When you add in additional damage types, the order of things change slightly, and I have really only one Build that does this. The Venomous Sentry focuses on mostly Magic Damage types, so pumps Geomancer, then Huntsman and then Scoundrel. Huntsman and Scoundrel boost both Physical and Magic Damage, so are a great choice. Lastly you can pump Ranged for more Physical Damage and increased Critical Chance.

The general concept is the same as the Warrior. You want to max out that which increases your primary type of damage first, while putting some points into your secondary source so it’s not completely irrelevant. Then once it is maxed, max out your secondary source, and try to add things that boost both of them if possible.

Rogue Builds

Rogues, much like Rangers, are rather straightforward. They will almost always Dual Wield Daggers, if they want to be effective, which means Warfare will be their Primary Combat Ability. Once this is maxed you can either pump Dual Wield, or Scoundrel, but no matter which you choose, you will max out both of these one after the other. There are really no other Abilities that help Rogues, so I would advise taking Necromancer for Life Steal, but only if you have the Living Armour Talent. Or you could use Retribution to return some damage taken.

rogue

Rogues have a similar problem to Warriors in that they don’t have a great 4th Combat Ability choice.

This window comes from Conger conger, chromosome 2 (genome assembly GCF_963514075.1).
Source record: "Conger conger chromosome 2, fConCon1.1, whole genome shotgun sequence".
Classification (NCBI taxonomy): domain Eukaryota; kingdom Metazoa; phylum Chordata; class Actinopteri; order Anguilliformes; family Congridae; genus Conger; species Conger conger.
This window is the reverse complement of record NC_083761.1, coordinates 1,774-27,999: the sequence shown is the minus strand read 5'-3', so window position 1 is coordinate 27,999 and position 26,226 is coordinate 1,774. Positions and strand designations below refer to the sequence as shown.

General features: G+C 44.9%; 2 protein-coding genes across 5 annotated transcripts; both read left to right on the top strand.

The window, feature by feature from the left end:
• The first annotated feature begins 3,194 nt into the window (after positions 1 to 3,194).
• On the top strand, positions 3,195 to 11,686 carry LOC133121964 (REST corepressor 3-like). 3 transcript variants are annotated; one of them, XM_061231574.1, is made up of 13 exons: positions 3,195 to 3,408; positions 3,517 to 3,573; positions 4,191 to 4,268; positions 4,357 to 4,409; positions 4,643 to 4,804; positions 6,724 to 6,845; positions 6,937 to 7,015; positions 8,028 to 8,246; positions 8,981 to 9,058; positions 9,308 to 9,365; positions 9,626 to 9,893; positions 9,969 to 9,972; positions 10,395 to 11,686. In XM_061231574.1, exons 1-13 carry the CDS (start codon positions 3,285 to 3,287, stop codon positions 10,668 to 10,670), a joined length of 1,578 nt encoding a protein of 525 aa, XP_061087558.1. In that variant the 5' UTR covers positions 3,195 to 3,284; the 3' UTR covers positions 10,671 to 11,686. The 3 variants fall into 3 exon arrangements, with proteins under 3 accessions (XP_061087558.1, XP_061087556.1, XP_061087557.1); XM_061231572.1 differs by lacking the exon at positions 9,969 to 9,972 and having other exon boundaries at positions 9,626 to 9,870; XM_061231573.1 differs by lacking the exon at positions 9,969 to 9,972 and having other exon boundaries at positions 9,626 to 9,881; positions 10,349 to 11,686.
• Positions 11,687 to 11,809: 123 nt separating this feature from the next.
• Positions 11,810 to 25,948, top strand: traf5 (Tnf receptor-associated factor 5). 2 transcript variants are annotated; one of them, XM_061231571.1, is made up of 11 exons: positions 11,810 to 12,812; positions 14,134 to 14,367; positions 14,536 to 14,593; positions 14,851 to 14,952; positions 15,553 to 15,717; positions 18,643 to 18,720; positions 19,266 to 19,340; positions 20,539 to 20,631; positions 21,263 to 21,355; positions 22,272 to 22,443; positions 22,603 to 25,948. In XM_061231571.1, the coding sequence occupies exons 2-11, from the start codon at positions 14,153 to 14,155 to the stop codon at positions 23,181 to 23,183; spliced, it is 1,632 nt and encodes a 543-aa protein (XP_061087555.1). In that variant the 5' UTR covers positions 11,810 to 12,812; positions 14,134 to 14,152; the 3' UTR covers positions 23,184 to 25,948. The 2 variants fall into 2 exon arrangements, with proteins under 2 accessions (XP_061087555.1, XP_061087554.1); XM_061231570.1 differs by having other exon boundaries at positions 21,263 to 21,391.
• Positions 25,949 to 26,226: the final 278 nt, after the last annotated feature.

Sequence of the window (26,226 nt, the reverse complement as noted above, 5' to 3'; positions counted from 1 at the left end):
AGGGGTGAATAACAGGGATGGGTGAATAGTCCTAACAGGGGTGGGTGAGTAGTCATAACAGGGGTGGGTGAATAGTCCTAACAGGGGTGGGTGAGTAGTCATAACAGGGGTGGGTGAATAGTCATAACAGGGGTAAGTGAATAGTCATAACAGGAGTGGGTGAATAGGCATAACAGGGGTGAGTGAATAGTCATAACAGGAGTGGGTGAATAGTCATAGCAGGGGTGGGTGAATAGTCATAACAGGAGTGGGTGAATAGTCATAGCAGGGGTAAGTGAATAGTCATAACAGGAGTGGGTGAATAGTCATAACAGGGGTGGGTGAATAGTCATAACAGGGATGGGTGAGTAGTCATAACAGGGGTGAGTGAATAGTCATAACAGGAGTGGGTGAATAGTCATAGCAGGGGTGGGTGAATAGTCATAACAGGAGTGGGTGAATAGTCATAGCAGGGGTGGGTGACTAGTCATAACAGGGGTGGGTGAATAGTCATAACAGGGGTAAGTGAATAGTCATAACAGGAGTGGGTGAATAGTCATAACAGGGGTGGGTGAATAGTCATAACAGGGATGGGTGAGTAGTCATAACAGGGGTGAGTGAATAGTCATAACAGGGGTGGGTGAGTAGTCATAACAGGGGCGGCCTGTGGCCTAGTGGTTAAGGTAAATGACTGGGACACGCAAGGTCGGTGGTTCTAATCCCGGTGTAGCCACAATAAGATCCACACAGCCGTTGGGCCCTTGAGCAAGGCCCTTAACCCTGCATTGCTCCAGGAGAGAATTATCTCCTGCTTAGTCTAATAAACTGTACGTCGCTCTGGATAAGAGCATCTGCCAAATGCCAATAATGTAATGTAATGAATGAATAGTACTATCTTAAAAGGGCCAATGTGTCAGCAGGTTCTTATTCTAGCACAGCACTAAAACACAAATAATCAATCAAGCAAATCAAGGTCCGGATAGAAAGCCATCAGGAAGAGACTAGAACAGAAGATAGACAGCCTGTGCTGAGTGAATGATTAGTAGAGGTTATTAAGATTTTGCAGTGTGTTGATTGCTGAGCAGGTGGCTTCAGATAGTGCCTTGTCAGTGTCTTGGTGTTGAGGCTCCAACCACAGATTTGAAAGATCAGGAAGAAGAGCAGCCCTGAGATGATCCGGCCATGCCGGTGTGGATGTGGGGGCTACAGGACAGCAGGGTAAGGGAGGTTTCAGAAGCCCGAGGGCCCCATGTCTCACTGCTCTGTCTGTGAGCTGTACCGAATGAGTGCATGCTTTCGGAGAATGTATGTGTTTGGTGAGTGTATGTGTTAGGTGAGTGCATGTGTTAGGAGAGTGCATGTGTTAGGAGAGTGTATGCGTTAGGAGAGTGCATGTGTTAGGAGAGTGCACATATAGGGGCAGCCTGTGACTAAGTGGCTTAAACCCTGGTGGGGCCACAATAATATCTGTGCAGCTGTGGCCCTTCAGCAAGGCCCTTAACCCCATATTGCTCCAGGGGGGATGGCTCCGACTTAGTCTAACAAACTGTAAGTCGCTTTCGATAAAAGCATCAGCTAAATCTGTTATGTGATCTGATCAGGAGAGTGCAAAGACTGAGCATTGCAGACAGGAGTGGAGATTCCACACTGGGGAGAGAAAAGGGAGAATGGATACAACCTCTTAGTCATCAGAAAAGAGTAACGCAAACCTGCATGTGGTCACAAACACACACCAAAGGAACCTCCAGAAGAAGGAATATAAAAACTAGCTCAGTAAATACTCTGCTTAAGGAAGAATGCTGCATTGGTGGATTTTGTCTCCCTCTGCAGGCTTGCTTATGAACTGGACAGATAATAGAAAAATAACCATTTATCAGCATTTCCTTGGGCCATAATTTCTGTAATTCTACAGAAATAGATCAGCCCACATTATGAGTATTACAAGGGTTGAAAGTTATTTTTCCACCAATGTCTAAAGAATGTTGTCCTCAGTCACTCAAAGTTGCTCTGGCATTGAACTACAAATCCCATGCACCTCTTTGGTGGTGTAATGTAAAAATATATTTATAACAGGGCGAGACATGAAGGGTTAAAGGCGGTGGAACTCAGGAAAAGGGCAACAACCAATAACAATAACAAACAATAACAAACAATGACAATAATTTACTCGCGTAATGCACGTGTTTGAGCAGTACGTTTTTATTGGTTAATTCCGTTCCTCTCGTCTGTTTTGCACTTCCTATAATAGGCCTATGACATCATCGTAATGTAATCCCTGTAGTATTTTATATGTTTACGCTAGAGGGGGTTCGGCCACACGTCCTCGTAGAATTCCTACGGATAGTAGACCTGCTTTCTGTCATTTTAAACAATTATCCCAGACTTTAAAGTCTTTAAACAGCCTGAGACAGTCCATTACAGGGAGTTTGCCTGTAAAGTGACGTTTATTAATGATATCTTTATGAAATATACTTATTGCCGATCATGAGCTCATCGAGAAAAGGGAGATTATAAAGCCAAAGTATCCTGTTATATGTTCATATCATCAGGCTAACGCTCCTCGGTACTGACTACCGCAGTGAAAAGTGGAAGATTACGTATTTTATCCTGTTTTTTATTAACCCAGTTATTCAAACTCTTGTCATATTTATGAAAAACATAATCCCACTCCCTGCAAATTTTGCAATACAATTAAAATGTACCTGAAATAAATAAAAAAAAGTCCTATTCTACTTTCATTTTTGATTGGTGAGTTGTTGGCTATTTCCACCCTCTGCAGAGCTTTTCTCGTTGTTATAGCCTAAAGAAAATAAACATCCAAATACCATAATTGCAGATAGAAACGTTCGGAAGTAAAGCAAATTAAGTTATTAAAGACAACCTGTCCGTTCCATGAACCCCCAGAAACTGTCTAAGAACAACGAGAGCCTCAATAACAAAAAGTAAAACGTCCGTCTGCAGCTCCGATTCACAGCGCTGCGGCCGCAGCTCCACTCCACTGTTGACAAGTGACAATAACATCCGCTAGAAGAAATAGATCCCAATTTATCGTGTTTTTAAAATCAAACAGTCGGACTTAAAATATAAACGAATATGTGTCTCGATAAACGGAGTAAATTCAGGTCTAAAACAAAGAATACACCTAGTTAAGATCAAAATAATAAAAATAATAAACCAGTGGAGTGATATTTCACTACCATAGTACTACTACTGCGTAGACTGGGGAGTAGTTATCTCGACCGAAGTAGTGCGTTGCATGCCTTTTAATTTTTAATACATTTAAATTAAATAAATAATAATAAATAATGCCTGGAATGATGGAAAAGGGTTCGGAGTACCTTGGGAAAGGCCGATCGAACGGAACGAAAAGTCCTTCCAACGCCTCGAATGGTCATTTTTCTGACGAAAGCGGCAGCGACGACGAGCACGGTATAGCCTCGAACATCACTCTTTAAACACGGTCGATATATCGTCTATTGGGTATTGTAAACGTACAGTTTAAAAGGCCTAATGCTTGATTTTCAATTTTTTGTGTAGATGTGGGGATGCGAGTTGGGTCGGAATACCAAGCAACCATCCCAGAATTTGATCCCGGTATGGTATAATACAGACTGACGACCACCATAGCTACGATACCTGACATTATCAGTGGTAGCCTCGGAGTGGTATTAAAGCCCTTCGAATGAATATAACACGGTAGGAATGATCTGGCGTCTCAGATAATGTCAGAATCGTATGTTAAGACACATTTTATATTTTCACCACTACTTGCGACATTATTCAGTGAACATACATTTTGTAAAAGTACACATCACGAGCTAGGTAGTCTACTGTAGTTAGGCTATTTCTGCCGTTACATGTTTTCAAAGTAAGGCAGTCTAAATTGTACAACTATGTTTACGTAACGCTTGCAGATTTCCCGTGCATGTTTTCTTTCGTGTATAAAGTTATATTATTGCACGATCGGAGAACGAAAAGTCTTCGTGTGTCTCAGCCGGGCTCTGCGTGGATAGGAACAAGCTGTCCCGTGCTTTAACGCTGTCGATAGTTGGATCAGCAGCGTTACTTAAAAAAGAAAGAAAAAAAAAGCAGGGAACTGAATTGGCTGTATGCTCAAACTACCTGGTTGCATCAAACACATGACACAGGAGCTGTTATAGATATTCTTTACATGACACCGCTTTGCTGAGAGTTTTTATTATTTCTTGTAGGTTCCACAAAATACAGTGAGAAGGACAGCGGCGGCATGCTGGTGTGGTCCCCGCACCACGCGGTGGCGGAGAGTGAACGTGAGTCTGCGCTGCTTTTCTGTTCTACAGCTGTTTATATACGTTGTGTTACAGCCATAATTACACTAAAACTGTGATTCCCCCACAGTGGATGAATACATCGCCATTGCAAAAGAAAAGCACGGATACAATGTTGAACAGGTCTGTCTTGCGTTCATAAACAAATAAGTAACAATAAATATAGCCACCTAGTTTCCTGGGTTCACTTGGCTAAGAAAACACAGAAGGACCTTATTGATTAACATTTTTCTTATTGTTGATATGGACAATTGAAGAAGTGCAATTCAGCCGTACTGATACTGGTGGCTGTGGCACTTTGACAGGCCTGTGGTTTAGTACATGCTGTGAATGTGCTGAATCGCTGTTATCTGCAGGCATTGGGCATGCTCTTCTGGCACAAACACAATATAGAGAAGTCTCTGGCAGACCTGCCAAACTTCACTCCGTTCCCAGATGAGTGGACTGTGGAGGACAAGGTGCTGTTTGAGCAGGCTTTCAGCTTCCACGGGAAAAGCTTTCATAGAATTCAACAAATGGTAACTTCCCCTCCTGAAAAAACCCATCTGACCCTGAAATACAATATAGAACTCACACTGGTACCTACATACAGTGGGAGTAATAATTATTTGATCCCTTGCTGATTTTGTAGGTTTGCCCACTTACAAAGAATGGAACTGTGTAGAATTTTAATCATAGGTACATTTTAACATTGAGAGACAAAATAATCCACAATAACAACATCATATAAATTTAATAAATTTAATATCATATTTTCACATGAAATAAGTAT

I strongly advise not supplementing Rogues with additional damage types, as they tend to be much less effective when they spread their Combat Ability Points out too much. However, you can use something like Deploy Mass Traps or Ice Breaker very effectively with Lone Wolf, since you essentially have a 4 Combat Abilities maxed by end game. Rogues only need 3, so picking up a fourth that doesn’t require any investment into Intelligence is not a bad choice. Additionally, you could play something like the Assassin Build, and spend some points into Huntsman or Ranged for when you use a Bow.

Mage Builds

Mage Builds are the trickiest because they do not really have a Weapon Combat Ability that they can take after their primary school of magic, and they don’t attack with Weapons unless they absolutely have to. They can of course use Two-Handed for increased Critical Damage, but then they must use a Staff, and this leaves them particularly vulnerable to attacks, as they will have lower Armor. So what does a Mage do then once their school is maxed out? That’s a great question and it will really depend on the type of Mage they want to play.

pyromancer

How a Pyromancer, who doesn’t use a Staff, would look. Once Huntsman is maxed it’s either use a Staff and pump Two-Handed or pick up another school of magic.

Single School Mages like Tidalist, Stormchaser, Tectonic Sage, Pyromancer or Blood Mage will seek to max out their primary school of magic first. In the case of Blood Mage, this become Warfare, as that is what increases Physical Damage. Past this point the only real way to increase damage with a single school is by increasing your Critical Damage or damage from elevation. The way you do this is by investing into Huntsman for elevation damage, placing points into Scoundrel for increased Critical Damage, and placing points into Two-Handed for increased Critical Damage. However, what do you for your 4th Combat Ability if you don’t want to use a Staff? The answer to this is quite simple really: